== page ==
Is It OK to Take Melatonin Every Night

Is It OK to Take Melatonin Every Night

Is It OK to Take Melatonin Every Night?

Taking melatonin supplements every night is safe in the short term, but long-term safety is uncertain. Caution is advised when administering melatonin to children. Contact your healthcare provider or pediatrician for guidance.

The recommended dose of melatonin can significantly increase blood melatonin levels, resulting in side effects such as excessive sleepiness, headache, dizziness, fatigue, irritability, stomach discomfort, anxiety, and depression.

It is advisable to use melatonin for a limited period. Consult your doctor if you wish to continue long-term use. Alternatively, you can explore other options like meditation, muscle relaxation, or biofeedback therapy for sleep issues.

If you become dependent on melatonin supplements or experience adverse effects, seek medical help.

How long does it take for melatonin to kick in?

With a recommended dose of 1-3 mg, melatonin takes around 1-2 hours to induce sleep. Take melatonin supplements 2 hours before bedtime. To prevent jetlag, start taking the pills a few days before traveling and continue for the first few nights in the new time zone.

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What is melatonin?

Melatonin is a natural hormone that regulates the sleep-wake cycle. It is produced by the pineal gland in the brain. Melatonin secretion increases in darkness and decreases in response to light. Higher levels of melatonin signal the brain to become less alert and induce sleep.

Melatonin secretion peaks between 2 and 4 a.m. and gradually decreases during the second half of the night. It is mainly synthesized at night. Sunlight inhibits melatonin production, promoting wakefulness.

Melatonin supplements are available in various forms as sleep aids for individuals with sleep issues.

Which foods contain melatonin?

The following foods and liquids, due to their melatonin content, can improve sleep quality:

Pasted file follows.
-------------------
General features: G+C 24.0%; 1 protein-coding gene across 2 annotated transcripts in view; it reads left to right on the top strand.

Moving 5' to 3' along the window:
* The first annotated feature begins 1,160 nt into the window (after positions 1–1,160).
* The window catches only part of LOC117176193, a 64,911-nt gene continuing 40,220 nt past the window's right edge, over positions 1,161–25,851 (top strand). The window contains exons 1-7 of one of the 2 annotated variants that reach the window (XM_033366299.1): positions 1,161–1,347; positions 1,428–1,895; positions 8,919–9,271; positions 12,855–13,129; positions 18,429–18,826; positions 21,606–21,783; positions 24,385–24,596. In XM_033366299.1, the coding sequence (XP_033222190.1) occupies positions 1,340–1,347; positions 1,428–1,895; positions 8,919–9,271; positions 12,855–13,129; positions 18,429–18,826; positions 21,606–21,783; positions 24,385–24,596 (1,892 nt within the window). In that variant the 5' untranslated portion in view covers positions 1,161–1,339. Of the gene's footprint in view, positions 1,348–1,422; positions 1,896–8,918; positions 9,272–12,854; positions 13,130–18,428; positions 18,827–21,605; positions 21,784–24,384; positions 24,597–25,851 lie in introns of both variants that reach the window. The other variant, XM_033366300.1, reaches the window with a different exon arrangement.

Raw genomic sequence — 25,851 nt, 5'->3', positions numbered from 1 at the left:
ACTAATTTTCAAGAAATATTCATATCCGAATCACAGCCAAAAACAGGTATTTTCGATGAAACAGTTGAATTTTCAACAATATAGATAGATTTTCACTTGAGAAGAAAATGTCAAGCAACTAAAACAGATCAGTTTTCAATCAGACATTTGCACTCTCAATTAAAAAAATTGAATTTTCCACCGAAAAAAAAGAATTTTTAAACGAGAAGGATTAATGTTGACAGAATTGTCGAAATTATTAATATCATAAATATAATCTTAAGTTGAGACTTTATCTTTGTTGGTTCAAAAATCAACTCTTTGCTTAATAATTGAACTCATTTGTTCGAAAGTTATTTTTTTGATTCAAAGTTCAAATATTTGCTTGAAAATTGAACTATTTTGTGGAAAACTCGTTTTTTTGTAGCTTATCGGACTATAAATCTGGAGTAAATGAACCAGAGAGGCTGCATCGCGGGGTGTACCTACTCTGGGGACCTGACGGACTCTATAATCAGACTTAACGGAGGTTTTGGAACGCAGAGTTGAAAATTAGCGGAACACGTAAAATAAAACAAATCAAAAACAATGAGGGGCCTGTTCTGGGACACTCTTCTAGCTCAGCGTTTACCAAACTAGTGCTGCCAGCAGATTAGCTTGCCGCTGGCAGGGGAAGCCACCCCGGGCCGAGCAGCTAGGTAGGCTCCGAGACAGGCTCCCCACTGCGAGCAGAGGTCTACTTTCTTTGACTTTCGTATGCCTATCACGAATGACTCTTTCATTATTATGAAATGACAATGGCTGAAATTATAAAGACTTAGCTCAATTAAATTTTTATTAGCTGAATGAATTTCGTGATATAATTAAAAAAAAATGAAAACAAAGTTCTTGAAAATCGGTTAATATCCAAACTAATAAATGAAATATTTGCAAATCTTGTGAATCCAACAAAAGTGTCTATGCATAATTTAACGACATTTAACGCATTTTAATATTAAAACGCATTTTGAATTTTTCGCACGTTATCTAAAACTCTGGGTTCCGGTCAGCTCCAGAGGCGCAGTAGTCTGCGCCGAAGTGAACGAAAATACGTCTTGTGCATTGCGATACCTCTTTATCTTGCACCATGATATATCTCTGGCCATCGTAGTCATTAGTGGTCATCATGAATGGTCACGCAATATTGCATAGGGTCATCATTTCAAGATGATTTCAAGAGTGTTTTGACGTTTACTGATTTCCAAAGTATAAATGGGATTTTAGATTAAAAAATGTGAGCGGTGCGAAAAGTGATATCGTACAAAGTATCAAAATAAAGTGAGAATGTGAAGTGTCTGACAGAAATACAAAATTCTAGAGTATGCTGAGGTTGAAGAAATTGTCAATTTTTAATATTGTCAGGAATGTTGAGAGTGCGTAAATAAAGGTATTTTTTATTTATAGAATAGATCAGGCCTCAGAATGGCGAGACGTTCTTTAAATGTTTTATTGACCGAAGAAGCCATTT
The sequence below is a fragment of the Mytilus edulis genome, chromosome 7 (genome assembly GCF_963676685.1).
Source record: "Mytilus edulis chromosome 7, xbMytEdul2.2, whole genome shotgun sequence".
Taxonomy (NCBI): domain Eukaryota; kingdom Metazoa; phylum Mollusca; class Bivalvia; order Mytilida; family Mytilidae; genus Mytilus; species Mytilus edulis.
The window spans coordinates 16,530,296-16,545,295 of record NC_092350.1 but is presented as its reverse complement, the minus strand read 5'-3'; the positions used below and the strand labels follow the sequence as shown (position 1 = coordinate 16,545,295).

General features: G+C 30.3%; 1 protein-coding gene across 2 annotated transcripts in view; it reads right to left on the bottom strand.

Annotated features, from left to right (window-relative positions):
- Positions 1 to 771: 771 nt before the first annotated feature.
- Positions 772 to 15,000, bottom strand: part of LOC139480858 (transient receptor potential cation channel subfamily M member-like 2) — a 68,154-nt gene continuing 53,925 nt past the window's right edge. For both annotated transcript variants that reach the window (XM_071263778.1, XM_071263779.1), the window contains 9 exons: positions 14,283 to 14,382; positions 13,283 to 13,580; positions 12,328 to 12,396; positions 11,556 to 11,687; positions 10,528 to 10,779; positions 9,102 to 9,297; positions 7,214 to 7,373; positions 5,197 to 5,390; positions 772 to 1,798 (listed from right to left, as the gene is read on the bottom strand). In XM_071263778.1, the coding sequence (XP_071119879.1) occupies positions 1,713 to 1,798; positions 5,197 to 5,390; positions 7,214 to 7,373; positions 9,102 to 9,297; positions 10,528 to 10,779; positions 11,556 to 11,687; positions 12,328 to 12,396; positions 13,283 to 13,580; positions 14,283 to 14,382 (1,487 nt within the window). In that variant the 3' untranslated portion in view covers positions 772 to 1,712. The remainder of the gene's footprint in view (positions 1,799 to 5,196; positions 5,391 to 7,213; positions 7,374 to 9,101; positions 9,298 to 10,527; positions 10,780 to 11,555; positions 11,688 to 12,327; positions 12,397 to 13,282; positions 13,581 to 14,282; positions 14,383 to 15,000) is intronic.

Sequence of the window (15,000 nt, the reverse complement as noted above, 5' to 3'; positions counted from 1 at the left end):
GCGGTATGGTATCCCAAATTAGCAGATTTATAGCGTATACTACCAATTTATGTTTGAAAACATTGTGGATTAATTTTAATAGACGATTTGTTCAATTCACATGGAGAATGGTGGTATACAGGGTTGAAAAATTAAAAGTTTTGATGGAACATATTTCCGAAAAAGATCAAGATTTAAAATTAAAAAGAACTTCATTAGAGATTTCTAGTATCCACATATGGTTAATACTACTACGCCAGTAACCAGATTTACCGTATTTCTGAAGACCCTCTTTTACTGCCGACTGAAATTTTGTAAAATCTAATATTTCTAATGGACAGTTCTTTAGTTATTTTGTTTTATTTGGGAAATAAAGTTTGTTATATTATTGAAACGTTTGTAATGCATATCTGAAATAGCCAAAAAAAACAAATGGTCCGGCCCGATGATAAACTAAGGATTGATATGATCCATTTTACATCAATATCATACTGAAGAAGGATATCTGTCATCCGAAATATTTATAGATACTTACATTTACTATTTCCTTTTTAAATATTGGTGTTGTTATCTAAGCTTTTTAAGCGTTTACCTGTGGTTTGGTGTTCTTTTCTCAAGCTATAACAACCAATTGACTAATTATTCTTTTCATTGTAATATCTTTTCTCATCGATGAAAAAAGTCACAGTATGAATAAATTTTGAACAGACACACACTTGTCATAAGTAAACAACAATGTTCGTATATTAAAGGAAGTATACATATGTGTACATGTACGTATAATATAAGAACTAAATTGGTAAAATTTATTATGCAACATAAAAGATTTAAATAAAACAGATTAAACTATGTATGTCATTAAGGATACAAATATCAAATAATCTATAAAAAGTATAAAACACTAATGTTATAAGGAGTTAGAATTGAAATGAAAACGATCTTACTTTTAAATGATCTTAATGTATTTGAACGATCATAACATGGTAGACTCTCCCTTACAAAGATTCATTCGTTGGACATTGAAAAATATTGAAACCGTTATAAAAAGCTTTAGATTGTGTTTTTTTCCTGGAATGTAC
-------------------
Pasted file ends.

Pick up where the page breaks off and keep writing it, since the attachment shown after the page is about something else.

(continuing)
• Tomatoes
  • Walnuts
  • Almonds
  • Olives
  • Rice
  • Barley
  • Strawberries
  • Cherries
  • Cow’s milk
  • Bananas
  • Pineapple
  • Oranges

QUESTION

What conditions benefit from melatonin supplements?

Melatonin supplements can benefit individuals with the following conditions:

  • Jetlag
  • Shift work sleep disorder
  • Insomnia
  • Delayed sleep phase disorder (DSPD)

Doctors may also prescribe melatonin supplements for sleep disorders and certain developmental and behavioral disorders in children, as well as for sleep disorders in adults with Alzheimer’s disease, dementia, bipolar disorders, schizophrenia, and depression.

Who can prescribe melatonin?

Melatonin is considered a dietary supplement and is less strictly regulated than prescription or over-the-counter drugs. Pediatricians may prescribe melatonin for specific health or behavior conditions in children, such as attention deficit hyperactivity disorder (ADHD) and insomnia, asthma, autism spectrum disorder, or atopic dermatitis. In adults, melatonin may be recommended for jetlag.

Is it bad to give your child melatonin every night?

Giving melatonin to an otherwise healthy child every night is not recommended. It is not suitable for healthy children without sleep problems or teenagers trying to adjust their sleep due to early school start times.

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What are the side effects of giving melatonin to children?

  • Melatonin is a hormone produced by the brain’s pineal gland. Its effects on human behavior, sleep physiology, eating patterns, and mental health are still being studied. The safety of widespread melatonin use is uncertain.
  • Melatonin supplements are not regulated by the FDA, and their dosing and safety profiles are not extensively studied.
  • The effects of melatonin on sexual maturity and puberty in humans are unknown. Its long-term side effects and potential impacts on ovaries and testicular function in teenagers and children are uncertain.
  • The reliability and safety of over-the-counter melatonin preparations are not guaranteed.
  • There is limited research on melatonin use in special populations, such as those with insomnia and comorbid anxiety or mood disorders.
  • Possible side effects of melatonin in children include daytime sleepiness, headaches, giddiness, abdominal pain, irritability, confusion, and depression. The prevalence and severity of these side effects are not well-documented.

How do I put my teenager to sleep on time?

To help your teenager sleep on time:

  • Encourage a consistent sleep schedule, even on weekends.
  • Avoid daytime naps.
  • Avoid electronic devices (TV, smartphones, and tablets) for at least an hour before bedtime, as they emit blue light that can disrupt the body’s natural melatonin cycle.
  • Have dinner at least 2 hours before bedtime.
  • Avoid caffeine-containing foods and drinks after 6 p.m.
  • Create a comfortable sleep environment with appropriate temperature and minimal noise.

If your child consistently struggles with sleep, consult a pediatrician. Most sleep disturbances in children and adolescents can be managed with a fixed sleep schedule and behavioral therapy. In some cases, medication or supplements may be necessary.

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Sources:
"Melatonin: What You Need to Know." National Center for Complementary and Integrative Health. July 2022.
"Cases in CAM: Melatonin for a Natural Sleep: What’s the Evidence?"

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